Curious Jews In History: Judah P Benjamin

One of the things that always irritated me about the Left is the way that they decide that any person or organization they don’t like must believe every belief they hate. Disagree with them on anything, and you must be not only racist, but also sexist, and anti-semitic, and homophobic too. These all seem like separate things to me, each with a different situation and relative level of merit.

This occurred to me while doing some reading about the American Civil War. I discovered a curious character I had never heard of before – Judah P Benjamin, the first open and practicing Jew to serve in the US Congress, who was also a slaveholder who threw in his lot with the Confederacy. Under the belief system of the modern Left, this can’t be possible – if you’re racist and therefore bad in their eyes, then you must also be anti-semetic too, and all of the other anti-s listed. Yet here exists a counter-example. Perhaps this could be a series – Jews who have occupied positions and done things that you wouldn’t expect if you can only think in the patterns of the modern Left.

Basic Life Story

I’m not well-read enough on the subject or prepared to write at great enough length to actually make original contributions to the overall level of knowledge here. What I will write here is a brief skim of this man’s life, and you’re welcome to find some better and more thorough sources about him if you find it interesting.

Judah grew up in Fayetteville, North Carolina. He was recognized for his intelligence early on, and went to Yale University at the age of 14, which he left 2 years later for reasons which are still unclear. After this, he moved to New Orleans, Louisiana, where he taught himself law and eventually was able to pass the bar. He began to practice law, and gradually became quite successful, handling mostly commercial litigation. He put part of his earnings into a sugar cane plantation, which he ran with the help of 140 slaves which he also purchased – this appears to be more in an effort to get in with the planter class and get into politics rather than to make this his primary source of earnings.

He was elected to the Louisiana State Senate as a Whig in 1851, and rapidly became the lead candidate for the Louisiana US Senate seat opening up in 1853, which at the time was a position appointed by the state legislature. He won this appointment and served in the US Senate from 1853 to secession, where he was an outspoken supporter of slavery, and also the first openly practicing Jew to serve in that body. When the secession crisis came upon the country, he enthusiastically joined the Confederacy.

Mr. Benjamin had formed a relationship with then US Secretary of War Jefferson Davis during his career in the Senate, and upon Mr. Davis being selected as the first President of the Confederacy, he appointed Mr. Benjamin to be Attorney-General of the new nation. This was not a very productive position, as there was not very much law yet to practice in the new nation. After various political intrigue, he was soon appointed Secretary of War. He was not experienced in military matters, and in this position mostly deferred to President Davis, who was much more experienced and respected as a military commander. He was gradually forced out of this position and was next appointed Secretary of State, which he was substantially better qualified for.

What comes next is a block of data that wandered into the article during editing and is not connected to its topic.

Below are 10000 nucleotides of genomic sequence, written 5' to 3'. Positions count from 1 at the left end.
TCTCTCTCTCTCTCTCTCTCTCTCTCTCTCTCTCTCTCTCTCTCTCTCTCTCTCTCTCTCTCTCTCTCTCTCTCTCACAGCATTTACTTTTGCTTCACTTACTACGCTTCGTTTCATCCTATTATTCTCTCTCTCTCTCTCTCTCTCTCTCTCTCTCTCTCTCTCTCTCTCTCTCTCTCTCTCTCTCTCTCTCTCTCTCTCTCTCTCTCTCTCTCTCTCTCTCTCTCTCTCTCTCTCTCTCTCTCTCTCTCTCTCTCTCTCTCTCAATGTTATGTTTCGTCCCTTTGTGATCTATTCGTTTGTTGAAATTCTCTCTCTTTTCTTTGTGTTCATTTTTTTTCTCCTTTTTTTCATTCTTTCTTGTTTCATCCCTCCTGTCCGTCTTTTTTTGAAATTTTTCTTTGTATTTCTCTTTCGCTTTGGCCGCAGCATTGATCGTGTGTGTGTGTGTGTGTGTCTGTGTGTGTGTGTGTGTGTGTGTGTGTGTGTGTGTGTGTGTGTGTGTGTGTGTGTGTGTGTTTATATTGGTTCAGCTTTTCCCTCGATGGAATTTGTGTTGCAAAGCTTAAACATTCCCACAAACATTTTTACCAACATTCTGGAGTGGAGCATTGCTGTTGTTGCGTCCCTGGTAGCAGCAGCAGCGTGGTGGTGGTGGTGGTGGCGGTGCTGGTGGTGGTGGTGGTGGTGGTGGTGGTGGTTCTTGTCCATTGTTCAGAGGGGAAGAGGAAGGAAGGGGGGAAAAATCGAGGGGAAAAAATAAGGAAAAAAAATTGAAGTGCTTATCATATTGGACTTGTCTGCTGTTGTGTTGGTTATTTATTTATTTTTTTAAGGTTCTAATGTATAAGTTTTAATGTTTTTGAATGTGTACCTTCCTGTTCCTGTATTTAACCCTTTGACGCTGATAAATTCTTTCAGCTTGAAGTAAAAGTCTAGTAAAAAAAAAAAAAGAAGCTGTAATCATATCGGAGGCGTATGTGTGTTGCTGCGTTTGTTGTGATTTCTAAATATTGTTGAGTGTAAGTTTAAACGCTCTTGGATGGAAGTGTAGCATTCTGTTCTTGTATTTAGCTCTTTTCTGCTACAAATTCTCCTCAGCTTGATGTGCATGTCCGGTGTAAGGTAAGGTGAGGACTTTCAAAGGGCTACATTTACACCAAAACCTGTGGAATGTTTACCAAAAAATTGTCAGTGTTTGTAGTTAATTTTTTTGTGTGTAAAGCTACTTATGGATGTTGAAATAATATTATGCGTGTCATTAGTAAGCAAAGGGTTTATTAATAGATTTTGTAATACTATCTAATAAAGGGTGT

Mr. Benjamin as Secretary of State labored long and hard in an effort to get the Confederacy recognized by the major European powers, primarily Britain and France, which might have led to much needed material and naval assistance. Unfortunately for him, this was not to be, mostly due to Britain’s antipathy towards slavery and the relative lack of clear Confederate military victories once the Union army found it’s footing. Later on, as the fortunes of the Confederacy flagged further, he became more open to the idea of enlisting slaves in their army in a last-ditch hope for success, but this also never came to pass.

When the Confederate Government finally fell to Union armies, Mr. Benjamin decided to try to escape, fearing retribution from the victorious Union government. Through luck and chance, he managed to make his way to England, where he was able to continue his career as a barrister there. He once again managed to make a name for himself in the field of law, and died as a prominent barrister there.


Mr. Benjamin’s life and accomplishments seem to contradict pretty much every stereotype and expectation anyone might have had about Jews. What I would take away is that he chose his cause, labored long and hard for it, and remained loyal to the bitter end. Regardless of what you think of that cause now, I’d think of him as a role model for how any of us should behave. I would hope that Jews learn to behave that way and that the people around them are able to trust them to do so when they prove themselves worthy.